Biden is looking for oil refining capacity in America
The president is reportedly asking oil refineries and integrated companies to “restart the idle refineries”. The movement represents a fulcrum in three ways. First, the management acknowledges that prices at the pump are largely due to Lack of refining capacity. Second, the response appears to focus on increasing supply, rather than plans to redistribute taxes or trade embargoes. Third, the demand appears to be focused on US operators. The reported demand is a realistic first step to what could be a short-term and long-term solution to an acute problem, and can be both consumer and industry-friendly.
US oil refining capacity has been in decline for several years, despite stable demand. However, capacity has declined rapidly in recent years due to demand destruction caused by the pandemic, government incentives to convert large oil refineries into very small biodiesel plants, and a capacity decline of more than 1 million barrels per day. In selected cases, refineries have been converted into oil terminals. Importantly, not all advertised biodiesel conversions have been completed. And the president’s request, if combined with easing policy burdens, could transform the industry.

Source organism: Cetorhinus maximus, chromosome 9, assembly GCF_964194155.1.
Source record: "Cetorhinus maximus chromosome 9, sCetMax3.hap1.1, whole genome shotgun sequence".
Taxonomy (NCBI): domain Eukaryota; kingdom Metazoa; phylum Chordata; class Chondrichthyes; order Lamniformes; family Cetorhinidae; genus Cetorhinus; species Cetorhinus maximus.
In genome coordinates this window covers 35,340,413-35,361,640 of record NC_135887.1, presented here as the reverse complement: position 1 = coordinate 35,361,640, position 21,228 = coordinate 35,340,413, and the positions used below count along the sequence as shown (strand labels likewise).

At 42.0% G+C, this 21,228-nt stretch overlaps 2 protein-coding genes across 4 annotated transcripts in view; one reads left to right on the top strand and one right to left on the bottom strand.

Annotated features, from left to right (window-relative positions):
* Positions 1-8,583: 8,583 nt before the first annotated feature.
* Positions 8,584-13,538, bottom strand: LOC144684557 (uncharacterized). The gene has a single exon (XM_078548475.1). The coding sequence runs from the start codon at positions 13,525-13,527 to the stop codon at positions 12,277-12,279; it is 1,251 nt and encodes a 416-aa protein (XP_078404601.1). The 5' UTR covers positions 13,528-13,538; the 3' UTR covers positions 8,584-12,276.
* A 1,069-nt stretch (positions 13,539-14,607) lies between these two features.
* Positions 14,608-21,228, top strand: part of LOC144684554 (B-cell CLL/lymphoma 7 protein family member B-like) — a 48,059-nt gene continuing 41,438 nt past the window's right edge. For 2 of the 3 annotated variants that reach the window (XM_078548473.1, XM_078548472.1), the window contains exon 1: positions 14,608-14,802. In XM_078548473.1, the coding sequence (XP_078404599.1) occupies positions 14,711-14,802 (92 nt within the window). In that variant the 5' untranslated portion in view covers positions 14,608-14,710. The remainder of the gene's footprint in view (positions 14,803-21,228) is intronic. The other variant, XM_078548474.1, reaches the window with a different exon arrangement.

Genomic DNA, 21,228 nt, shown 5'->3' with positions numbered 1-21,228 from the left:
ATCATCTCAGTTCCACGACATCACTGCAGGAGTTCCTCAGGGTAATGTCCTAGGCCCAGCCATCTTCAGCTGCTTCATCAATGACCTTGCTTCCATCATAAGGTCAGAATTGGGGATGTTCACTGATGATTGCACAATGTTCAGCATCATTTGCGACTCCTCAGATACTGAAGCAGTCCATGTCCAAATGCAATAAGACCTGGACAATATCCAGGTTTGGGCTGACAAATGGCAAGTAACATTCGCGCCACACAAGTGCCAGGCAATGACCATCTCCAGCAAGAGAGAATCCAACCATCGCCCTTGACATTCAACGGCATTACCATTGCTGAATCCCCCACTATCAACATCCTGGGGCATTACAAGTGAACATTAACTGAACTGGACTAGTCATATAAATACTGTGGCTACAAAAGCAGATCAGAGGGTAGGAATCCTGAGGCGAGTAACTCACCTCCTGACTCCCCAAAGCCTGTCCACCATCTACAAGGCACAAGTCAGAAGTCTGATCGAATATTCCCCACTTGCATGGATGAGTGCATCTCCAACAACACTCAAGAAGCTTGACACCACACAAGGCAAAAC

Philips (PSX) has announced plans to convert its 140 kbps Rodeo refinery in San Francisco into a 50 kbps biodiesel plant. The company is still in the permitting phase and could put plans on hold, effectively increasing refining capacity by 2023+. The Marathon Refinery (MPC) 166 kb/d is also in the process of allowing conversion to a 47 kb/d biodiesel plant. Par Pacific (PARR) has converted one of its four refineries into an oil terminal in Hawaii. Exxon (XOM) is expanding refining capacity in Texas, and Synovos Corporation (CVE) is rebuilding a refinery in Wisconsin. Outside of the Par Terminal (PARR) in Hawaii, it is unclear how many refineries are idle, as operators have the best margin environment in history and are operating steadily to meet demand.
Stopping in-process biodiesel conversions will have the dual benefit of increasing refining capacity in 2023+, while reducing food demand in the diesel basin. Fewer biodiesel plants would reduce demand for soybean (SOYB) at a time when food prices are at a record high. It remains to be seen whether the president’s request will include a suspension of biodiesel transfers; However, Friday’s announcement is an encouraging sign for consumers.